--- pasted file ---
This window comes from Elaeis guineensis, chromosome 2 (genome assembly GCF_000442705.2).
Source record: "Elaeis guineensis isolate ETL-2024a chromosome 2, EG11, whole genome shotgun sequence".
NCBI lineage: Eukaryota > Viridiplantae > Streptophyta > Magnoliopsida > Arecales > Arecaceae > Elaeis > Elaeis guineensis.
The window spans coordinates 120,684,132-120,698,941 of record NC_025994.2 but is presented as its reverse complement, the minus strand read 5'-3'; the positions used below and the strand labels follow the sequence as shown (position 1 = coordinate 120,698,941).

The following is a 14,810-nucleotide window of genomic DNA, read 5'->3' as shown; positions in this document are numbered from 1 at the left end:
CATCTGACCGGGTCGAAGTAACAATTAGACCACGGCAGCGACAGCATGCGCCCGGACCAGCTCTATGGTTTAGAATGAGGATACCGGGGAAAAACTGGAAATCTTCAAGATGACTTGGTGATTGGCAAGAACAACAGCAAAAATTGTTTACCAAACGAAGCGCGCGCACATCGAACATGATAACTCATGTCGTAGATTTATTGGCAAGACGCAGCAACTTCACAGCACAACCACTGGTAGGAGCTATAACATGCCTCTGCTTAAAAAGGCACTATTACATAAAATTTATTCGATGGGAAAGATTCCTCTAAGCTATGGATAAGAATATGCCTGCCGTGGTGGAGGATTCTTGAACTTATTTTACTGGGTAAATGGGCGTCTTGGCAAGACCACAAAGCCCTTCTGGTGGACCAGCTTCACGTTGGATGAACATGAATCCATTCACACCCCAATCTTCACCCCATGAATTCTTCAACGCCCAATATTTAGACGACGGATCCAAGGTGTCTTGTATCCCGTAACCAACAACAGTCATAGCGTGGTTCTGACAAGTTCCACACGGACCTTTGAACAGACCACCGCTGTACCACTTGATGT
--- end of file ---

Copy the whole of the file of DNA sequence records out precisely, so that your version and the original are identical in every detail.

This window comes from Elaeis guineensis, chromosome 2 (genome assembly GCF_000442705.2).
Source record: "Elaeis guineensis isolate ETL-2024a chromosome 2, EG11, whole genome shotgun sequence".
NCBI lineage: Eukaryota > Viridiplantae > Streptophyta > Magnoliopsida > Arecales > Arecaceae > Elaeis > Elaeis guineensis.
The window spans coordinates 120,684,132-120,698,941 of record NC_025994.2 but is presented as its reverse complement, the minus strand read 5'-3'; the positions used below and the strand labels follow the sequence as shown (position 1 = coordinate 120,698,941).

The following is a 14,810-nucleotide window of genomic DNA, read 5'->3' as shown; positions in this document are numbered from 1 at the left end:
CATCTGACCGGGTCGAAGTAACAATTAGACCACGGCAGCGACAGCATGCGCCCGGACCAGCTCTATGGTTTAGAATGAGGATACCGGGGAAAAACTGGAAATCTTCAAGATGACTTGGTGATTGGCAAGAACAACAGCAAAAATTGTTTACCAAACGAAGCGCGCGCACATCGAACATGATAACTCATGTCGTAGATTTATTGGCAAGACGCAGCAACTTCACAGCACAACCACTGGTAGGAGCTATAACATGCCTCTGCTTAAAAAGGCACTATTACATAAAATTTATTCGATGGGAAAGATTCCTCTAAGCTATGGATAAGAATATGCCTGCCGTGGTGGAGGATTCTTGAACTTATTTTACTGGGTAAATGGGCGTCTTGGCAAGACCACAAAGCCCTTCTGGTGGACCAGCTTCACGTTGGATGAACATGAATCCATTCACACCCCAATCTTCACCCCATGAATTCTTCAACGCCCAATATTTAGACGACGGATCCAAGGTGTCTTGTATCCCGTAACCAACAACAGTCATAGCGTGGTTCTGACAAGTTCCACACGGACCTTTGAACAGACCACCGCTGTACCACTTGATGT